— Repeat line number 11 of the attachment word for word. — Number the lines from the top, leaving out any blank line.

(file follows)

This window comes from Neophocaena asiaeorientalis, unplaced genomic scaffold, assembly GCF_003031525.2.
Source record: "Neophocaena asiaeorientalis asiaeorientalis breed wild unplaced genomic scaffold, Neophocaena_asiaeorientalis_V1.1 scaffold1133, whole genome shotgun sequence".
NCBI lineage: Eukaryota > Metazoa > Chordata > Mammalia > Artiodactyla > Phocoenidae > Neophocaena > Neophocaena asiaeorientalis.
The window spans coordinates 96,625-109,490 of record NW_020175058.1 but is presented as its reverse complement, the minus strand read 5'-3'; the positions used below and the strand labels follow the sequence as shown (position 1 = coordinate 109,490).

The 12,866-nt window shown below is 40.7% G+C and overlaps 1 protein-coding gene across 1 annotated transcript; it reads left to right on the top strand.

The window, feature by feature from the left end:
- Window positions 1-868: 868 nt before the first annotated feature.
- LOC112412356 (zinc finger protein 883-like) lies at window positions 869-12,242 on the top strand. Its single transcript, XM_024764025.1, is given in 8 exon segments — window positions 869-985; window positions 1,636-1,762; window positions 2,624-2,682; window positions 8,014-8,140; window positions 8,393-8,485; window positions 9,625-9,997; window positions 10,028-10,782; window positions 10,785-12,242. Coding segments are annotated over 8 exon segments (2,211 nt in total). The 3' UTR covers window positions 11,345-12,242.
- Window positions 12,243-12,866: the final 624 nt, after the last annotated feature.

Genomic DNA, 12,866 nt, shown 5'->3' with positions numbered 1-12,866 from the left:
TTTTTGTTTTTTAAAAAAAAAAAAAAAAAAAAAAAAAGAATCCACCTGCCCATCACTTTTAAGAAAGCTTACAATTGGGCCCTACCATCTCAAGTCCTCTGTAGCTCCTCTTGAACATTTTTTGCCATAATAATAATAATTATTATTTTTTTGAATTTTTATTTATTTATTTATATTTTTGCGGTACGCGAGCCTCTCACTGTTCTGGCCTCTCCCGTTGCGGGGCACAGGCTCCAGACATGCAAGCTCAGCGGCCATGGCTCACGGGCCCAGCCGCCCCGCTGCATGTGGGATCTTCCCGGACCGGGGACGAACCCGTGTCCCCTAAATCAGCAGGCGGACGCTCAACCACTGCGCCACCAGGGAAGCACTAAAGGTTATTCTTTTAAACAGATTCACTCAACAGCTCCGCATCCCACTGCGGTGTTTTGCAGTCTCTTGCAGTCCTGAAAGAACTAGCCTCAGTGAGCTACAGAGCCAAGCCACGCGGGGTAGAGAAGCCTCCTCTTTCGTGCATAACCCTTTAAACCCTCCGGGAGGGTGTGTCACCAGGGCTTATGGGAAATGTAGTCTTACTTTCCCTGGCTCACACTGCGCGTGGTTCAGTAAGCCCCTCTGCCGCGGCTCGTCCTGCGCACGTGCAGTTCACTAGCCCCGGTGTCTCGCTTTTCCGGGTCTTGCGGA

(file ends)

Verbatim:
TTTTTGTTTTTTAAAAAAAAAAAAAAAAAAAAAAAAAGAATCCACCTGCCCATCACTTTTAAGAAAGCTTACAATTGGGCCCTACCATCTCAAGTCCTCTGTAGCTCCTCTTGAACATTTTTTGCCATAATAATAATAATTATTATTTTTTTGAATTTTTATTTATTTATTTATATTTTTGCGGTACGCGAGCCTCTCACTGTTCTGGCCTCTCCCGTTGCGGGGCACAGGCTCCAGACATGCAAGCTCAGCGGCCATGGCTCACGGGCCCAGCCGCCCCGCTGCATGTGGGATCTTCCCGGACCGGGGACGAACCCGTGTCCCCTAAATCAGCAGGCGGACGCTCAACCACTGCGCCACCAGGGAAGCACTAAAGGTTATTCTTTTAAACAGATTCACTCAACAGCTCCGCATCCCACTGCGGTGTTTTGCAGTCTCTTGCAGTCCTGAAAGAACTAGCCTCAGTGAGCTACAGAGCCAAGCCACGCGGGGTAGAGAAGCCTCCTCTTTCGTGCATAACCCTTTAAACCCTCCGGGAGGGTGTGTCACCAGGGCTTATGGGAAATGTAGTCTTACTTTCCCTGGCTCACACTGCGCGTGGTTCAGTAAGCCCCTCTGCCGCGGCTCGTCCTGCGCACGTGCAGTTCACTAGCCCCGGTGTCTCGCTTTTCCGGGTCTTGCGGA